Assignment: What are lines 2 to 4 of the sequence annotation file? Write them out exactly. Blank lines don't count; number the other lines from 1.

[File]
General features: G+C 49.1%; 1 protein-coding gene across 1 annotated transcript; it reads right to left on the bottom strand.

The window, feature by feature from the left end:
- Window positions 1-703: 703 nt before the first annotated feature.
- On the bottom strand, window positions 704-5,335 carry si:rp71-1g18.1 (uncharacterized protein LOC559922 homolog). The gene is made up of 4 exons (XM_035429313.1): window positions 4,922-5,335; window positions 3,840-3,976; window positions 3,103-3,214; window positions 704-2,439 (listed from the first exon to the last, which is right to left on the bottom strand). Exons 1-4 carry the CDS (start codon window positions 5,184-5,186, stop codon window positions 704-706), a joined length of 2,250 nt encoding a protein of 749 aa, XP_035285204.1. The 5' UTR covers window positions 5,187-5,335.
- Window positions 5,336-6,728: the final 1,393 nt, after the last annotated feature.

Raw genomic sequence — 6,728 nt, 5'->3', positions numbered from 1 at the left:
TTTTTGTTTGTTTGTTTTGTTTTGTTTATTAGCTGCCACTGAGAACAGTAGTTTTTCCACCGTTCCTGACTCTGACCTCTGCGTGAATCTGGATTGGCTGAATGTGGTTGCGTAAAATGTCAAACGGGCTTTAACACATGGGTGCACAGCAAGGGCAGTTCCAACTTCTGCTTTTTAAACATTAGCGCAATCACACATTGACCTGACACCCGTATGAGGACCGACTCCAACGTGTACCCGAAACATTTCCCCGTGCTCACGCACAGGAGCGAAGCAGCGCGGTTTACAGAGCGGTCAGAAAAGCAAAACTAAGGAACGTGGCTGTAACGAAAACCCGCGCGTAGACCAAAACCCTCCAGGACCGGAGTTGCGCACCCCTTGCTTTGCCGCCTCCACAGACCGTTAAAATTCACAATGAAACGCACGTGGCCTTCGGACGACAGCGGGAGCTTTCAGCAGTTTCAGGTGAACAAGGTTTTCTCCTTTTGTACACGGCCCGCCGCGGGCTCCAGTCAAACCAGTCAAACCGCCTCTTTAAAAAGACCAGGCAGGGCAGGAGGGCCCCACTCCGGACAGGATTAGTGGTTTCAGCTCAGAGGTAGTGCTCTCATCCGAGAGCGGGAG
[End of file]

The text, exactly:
The window, feature by feature from the left end:
- Window positions 1-703: 703 nt before the first annotated feature.
- On the bottom strand, window positions 704-5,335 carry si:rp71-1g18.1 (uncharacterized protein LOC559922 homolog). The gene is made up of 4 exons (XM_035429313.1): window positions 4,922-5,335; window positions 3,840-3,976; window positions 3,103-3,214; window positions 704-2,439 (listed from the first exon to the last, which is right to left on the bottom strand). Exons 1-4 carry the CDS (start codon window positions 5,184-5,186, stop codon window positions 704-706), a joined length of 2,250 nt encoding a protein of 749 aa, XP_035285204.1. The 5' UTR covers window positions 5,187-5,335.